Amanda – My husband was off for 2 weeks of paternity leave for our 3rd child and our 4th child. Those kind of blend together for me because they’re only 15 months apart. And he was only gonna take a week of it. And you know, we lived right across the street from campus, and so I thought, okay, well he’s a professor. I can deal with one week of him fully at home and one week with him you know, on call. But his coworkers, his male coworkers said, hey we fought hard to get these 2 weeks of paternity leave, you need to take both.
JoAnna – Yeah.
Amanda – And so I was really thankful for his coworkers to say, no, this is something the university is trying to say they value. You need to spend 2 weeks at home with your family. It would have been awesome if it had been more. We have a little bit of more flexible situation since he’s off a whole month at Christmas and three months in the summer.
JoAnna – Yeah, my husband, before he had the job that he has now, he worked for a school district. I mean, he wasn’t a teacher or anything, he was a computer programmer, so he didn’t like, get the summers off. When our 6th baby was born in January 2017, he still, he only took a couple days off because that’s all he had. He didn’t have any kind of family. I mean they had unpaid family leave. But they didn’t have any paid family leave and they couldn’t afford for us to take unpaid leave. So he took, I’m trying to remember, she was born on a Saturday, I think he took like 3 days off and then went back to work that following Thursday, I’m trying to remember. But yeah, that was all he had. I basically, you know, 3 days after she was born, it was back to business as normal. And I had to get up and get everyone ready for school in the mornings and everything.
Amanda – My goodness.
JoAnna – It was hard. It was really hard.
Amanda – Yeah, I couldn’t have, we moved back to my hometown to be near my parents when I was pregnant with our 2nd. So that has gotten me through a lot of that.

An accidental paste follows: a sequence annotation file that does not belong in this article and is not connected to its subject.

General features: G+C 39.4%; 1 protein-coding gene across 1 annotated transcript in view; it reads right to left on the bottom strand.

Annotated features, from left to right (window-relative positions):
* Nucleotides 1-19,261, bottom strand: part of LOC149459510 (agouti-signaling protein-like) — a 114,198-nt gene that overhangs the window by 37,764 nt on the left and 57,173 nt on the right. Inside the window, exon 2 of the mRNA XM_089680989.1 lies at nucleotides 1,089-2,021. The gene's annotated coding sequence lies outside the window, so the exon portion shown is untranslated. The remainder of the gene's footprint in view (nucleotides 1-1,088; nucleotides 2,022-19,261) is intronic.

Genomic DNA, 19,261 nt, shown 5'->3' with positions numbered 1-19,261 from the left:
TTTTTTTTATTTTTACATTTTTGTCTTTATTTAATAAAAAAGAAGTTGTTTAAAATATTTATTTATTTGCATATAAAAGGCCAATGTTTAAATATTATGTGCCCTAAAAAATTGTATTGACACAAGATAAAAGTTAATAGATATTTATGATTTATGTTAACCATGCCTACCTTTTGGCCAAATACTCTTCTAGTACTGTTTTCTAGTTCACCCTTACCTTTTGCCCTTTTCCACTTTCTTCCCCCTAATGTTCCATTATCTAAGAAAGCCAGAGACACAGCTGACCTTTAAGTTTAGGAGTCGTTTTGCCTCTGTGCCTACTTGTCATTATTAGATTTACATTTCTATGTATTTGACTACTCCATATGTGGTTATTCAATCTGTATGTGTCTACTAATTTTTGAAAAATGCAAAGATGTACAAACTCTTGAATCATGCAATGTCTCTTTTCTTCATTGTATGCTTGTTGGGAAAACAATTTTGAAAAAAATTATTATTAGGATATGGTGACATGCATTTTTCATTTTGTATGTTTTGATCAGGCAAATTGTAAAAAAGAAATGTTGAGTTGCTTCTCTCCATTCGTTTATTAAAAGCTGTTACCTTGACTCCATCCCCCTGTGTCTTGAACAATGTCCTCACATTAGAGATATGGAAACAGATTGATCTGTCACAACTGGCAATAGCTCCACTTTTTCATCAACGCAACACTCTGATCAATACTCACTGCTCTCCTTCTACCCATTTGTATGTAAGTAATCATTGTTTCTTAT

JoAnna – I lived close to my family when our first two were born which was really nice.
Amanda – Your book is called The Catholic Working Mom’s Guide to Life. And it’s obviously targeted towards Catholic working mothers. But I really think that any working mom, any mom who thinks she might want to work or you know, needs some help in her daily life would benefit from reading your book. Do you think so?
JoAnna – I think so. The 2nd chapter is all about working mother saints. So I’m not sure if our protestant brothers and sisters or non-Catholic brothers and sisters would be as enthused about that portion. But otherwise I think it’s a book that any working mother could get something out of, definitely.
Amanda – And where can our listeners find your book?
JoAnna – Right now it’s available for preorder at both Amazon and Barnes and Noble. And I think it’s gonna be up pretty soon on the Our Sunday Visitor website as well.
Amanda – How about you, how can our listeners get in touch with you and your Catholic Working Mothers group and blog?
JoAnna – I have all that information at my website which is www.catholicworkingmom.com.
Amanda – Okay! Well, JoAnna I thank you so much for taking your time to talk with me today and tell your husband thanks for covering when I misunderstood the difference between central and mountain time.
JoAnna – No problem!
Amanda – Well I look forward to reading your book in hard copy and thank you so much for sharing what you’ve done and what you’re doing with the listeners of Fat and Faithful!
JoAnna – Great, thank you so much for having me!